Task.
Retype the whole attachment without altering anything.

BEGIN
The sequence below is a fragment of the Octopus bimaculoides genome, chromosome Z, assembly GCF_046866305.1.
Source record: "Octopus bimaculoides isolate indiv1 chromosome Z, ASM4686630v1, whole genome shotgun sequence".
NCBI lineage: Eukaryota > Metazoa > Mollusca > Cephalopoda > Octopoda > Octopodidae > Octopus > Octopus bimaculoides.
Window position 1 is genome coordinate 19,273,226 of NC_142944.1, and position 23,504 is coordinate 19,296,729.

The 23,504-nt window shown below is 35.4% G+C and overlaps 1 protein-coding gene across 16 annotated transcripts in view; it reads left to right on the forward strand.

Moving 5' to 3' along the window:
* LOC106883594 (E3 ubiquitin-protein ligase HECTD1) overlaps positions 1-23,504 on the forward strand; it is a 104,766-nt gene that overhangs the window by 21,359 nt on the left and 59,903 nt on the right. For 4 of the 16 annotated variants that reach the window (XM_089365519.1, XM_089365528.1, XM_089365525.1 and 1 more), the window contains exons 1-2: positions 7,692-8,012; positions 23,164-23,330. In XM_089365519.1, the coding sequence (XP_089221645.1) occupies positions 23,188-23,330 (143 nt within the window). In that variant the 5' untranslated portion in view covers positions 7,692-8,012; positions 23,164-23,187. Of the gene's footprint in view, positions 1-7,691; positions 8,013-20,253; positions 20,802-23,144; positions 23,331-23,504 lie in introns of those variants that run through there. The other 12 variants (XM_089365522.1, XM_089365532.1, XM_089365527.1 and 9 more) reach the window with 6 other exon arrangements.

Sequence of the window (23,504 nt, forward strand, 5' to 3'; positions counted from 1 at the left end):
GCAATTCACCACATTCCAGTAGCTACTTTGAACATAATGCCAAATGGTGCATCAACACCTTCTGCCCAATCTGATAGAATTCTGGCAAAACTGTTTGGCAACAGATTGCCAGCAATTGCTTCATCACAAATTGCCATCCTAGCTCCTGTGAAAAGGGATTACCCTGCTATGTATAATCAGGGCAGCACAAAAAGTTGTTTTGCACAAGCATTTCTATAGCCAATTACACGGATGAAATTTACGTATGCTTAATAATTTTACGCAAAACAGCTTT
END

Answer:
The sequence below is a fragment of the Octopus bimaculoides genome, chromosome Z, assembly GCF_046866305.1.
Source record: "Octopus bimaculoides isolate indiv1 chromosome Z, ASM4686630v1, whole genome shotgun sequence".
NCBI lineage: Eukaryota > Metazoa > Mollusca > Cephalopoda > Octopoda > Octopodidae > Octopus > Octopus bimaculoides.
Window position 1 is genome coordinate 19,273,226 of NC_142944.1, and position 23,504 is coordinate 19,296,729.

The 23,504-nt window shown below is 35.4% G+C and overlaps 1 protein-coding gene across 16 annotated transcripts in view; it reads left to right on the forward strand.

Moving 5' to 3' along the window:
* LOC106883594 (E3 ubiquitin-protein ligase HECTD1) overlaps positions 1-23,504 on the forward strand; it is a 104,766-nt gene that overhangs the window by 21,359 nt on the left and 59,903 nt on the right. For 4 of the 16 annotated variants that reach the window (XM_089365519.1, XM_089365528.1, XM_089365525.1 and 1 more), the window contains exons 1-2: positions 7,692-8,012; positions 23,164-23,330. In XM_089365519.1, the coding sequence (XP_089221645.1) occupies positions 23,188-23,330 (143 nt within the window). In that variant the 5' untranslated portion in view covers positions 7,692-8,012; positions 23,164-23,187. Of the gene's footprint in view, positions 1-7,691; positions 8,013-20,253; positions 20,802-23,144; positions 23,331-23,504 lie in introns of those variants that run through there. The other 12 variants (XM_089365522.1, XM_089365532.1, XM_089365527.1 and 9 more) reach the window with 6 other exon arrangements.

Sequence of the window (23,504 nt, forward strand, 5' to 3'; positions counted from 1 at the left end):
GCAATTCACCACATTCCAGTAGCTACTTTGAACATAATGCCAAATGGTGCATCAACACCTTCTGCCCAATCTGATAGAATTCTGGCAAAACTGTTTGGCAACAGATTGCCAGCAATTGCTTCATCACAAATTGCCATCCTAGCTCCTGTGAAAAGGGATTACCCTGCTATGTATAATCAGGGCAGCACAAAAAGTTGTTTTGCACAAGCATTTCTATAGCCAATTACACGGATGAAATTTACGTATGCTTAATAATTTTACGCAAAACAGCTTT